Two high school graduates came back to Inuujaq School on January 5 to give a presentation on the Nunavut Sivuniksavut program in Ottawa.  The two ladies have been attending the program since September 2016 and are former students of mine.  The Grade 9 - 12 classes assembled in the high school science classroom for the afternoon presentation.  When everyone was seated, the two graduates were introduced and the presentation began.
Leetia & Candace speak about NS.
Nunavut Sivuniksavut, or NS, as it's more commonly known in the north, is a two-year college program run under the guidance of Algonquin College.  The main focus of the program is Inuit studies.  Students learn "Inuit history, land claims, Inuit organizations and issues, and Inuit culture and language."  The program also prepares students for further post-secondary studies, and job opportunities in Nunavut.  The NS guest speakers also talked about life in Ottawa, their involvement in the Clyde River protests against seismic testing, and the cultural performances they participate in.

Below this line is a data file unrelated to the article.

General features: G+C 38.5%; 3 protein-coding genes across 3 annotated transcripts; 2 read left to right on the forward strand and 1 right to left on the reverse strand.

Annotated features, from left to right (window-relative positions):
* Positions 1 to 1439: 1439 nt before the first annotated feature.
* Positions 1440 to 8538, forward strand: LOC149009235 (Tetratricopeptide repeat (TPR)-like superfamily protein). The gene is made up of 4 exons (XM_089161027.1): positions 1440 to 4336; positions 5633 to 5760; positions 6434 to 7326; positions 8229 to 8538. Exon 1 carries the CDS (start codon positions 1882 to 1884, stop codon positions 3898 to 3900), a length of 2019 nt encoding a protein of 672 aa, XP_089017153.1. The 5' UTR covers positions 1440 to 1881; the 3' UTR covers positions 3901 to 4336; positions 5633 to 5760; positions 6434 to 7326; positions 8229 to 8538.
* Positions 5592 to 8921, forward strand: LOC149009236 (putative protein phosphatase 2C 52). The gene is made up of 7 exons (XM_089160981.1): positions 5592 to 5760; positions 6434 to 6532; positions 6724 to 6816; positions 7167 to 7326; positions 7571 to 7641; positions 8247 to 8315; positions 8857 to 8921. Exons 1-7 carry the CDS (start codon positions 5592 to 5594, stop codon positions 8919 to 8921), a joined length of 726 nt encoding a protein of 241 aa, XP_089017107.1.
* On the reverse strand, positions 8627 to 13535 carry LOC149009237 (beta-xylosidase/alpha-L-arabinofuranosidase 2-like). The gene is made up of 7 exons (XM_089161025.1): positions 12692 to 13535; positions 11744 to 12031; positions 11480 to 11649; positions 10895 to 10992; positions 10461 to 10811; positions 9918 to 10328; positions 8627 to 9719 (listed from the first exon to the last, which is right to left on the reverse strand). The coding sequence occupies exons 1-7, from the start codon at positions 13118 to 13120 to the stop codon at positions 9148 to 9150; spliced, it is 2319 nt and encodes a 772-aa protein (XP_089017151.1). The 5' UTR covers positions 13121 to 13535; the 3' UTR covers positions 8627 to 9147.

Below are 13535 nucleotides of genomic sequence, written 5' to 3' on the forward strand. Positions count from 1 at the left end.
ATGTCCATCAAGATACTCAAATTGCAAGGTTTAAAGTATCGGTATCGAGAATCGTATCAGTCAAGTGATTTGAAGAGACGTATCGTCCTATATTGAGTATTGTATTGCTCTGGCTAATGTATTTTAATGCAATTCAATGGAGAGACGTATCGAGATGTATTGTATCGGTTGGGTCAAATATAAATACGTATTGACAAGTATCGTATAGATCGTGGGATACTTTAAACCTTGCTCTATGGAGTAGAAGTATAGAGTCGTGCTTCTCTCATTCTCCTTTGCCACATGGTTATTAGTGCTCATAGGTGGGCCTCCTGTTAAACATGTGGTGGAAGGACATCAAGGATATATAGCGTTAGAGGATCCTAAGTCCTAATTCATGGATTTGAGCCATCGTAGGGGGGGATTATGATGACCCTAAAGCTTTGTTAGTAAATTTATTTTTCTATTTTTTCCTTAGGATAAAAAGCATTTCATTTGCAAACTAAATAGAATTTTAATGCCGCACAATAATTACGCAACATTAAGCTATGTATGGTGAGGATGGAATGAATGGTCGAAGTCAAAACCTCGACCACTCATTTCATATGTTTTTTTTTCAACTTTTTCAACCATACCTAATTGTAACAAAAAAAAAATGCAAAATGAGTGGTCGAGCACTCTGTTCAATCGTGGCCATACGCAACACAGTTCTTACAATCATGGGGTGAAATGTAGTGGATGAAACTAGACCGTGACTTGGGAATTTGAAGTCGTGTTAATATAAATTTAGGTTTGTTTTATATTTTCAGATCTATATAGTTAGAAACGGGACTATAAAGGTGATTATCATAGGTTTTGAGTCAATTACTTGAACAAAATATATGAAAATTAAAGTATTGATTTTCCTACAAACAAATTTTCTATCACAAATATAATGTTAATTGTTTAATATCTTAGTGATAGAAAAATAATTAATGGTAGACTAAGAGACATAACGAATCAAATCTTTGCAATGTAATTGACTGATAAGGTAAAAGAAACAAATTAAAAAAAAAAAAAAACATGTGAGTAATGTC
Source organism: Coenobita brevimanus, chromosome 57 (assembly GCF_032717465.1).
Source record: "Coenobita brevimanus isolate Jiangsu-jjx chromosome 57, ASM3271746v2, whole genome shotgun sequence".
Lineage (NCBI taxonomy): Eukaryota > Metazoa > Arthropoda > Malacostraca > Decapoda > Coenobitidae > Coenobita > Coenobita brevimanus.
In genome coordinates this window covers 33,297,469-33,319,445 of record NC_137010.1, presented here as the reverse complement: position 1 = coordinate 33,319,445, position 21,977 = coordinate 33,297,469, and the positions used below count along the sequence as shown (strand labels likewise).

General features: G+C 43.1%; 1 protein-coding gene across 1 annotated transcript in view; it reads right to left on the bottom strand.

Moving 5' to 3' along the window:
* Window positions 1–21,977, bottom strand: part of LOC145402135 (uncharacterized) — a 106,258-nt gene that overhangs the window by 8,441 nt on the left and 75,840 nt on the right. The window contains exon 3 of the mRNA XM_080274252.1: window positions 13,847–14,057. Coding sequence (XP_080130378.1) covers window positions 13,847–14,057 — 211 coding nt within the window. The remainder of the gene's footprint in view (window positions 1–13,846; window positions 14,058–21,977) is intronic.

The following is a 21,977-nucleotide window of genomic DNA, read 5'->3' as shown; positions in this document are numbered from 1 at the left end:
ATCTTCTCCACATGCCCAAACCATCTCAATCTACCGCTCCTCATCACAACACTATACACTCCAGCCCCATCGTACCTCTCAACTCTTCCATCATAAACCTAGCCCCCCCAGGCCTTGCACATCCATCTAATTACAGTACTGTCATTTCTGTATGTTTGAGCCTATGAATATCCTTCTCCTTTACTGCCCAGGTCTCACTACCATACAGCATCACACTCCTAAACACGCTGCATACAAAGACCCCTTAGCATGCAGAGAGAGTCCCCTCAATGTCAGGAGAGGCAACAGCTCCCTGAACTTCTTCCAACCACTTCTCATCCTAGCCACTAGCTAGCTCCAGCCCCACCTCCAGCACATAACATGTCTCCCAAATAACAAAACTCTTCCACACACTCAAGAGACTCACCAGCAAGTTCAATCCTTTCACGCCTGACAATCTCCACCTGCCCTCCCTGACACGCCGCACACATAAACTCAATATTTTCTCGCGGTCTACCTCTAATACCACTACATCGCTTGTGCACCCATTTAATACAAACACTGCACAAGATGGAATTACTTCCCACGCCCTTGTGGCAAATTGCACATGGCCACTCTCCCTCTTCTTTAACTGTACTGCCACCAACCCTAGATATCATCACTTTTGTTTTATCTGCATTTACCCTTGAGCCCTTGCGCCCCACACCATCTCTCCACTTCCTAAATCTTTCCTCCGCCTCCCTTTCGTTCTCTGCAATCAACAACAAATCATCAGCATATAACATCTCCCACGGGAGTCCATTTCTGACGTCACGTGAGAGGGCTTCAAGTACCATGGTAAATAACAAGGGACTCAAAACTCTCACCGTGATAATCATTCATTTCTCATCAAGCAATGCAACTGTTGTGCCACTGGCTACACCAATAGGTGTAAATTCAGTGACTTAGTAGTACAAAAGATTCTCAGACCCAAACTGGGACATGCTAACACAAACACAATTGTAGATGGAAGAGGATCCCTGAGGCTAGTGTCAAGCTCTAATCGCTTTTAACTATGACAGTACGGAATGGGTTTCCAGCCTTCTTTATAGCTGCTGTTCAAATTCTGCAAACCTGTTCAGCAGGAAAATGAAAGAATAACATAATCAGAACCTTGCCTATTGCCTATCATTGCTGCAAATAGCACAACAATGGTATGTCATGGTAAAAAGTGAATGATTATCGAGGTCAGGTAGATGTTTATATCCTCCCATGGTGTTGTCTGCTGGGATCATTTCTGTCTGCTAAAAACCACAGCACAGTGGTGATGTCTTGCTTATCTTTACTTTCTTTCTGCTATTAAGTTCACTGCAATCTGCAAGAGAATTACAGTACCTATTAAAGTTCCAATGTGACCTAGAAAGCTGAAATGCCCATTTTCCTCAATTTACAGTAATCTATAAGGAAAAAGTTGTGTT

The teachers, and I'm certain the students as well, were glad to see two former Inuujaq School students attending NS and encouraging current students to do the same.  It sends the message that it is possible to pursue post-secondary education.  The NS guest speakers answered several questions before everyone was dismissed for recess.  They would stay in town for the next several days and then return to Ottawa to continue their studies.
I was having trouble turning my skidoo and assumed the carbide runners on the skis were flat.  I asked a former student of mine to replace them, but upon closer inspection, he told me that both skis needed to be replaced.  They were too flat & worn.  I was glad I bought replacement skis before the Christmas break.  Truth be told, the old skis were on the skidoo when I bought it two & a half years ago.  Replacing the skis & carbides only cost me $40.  In an isolated community such as Arctic Bay, it's always a good idea to buy spare parts in advance.

My old skidoo skis.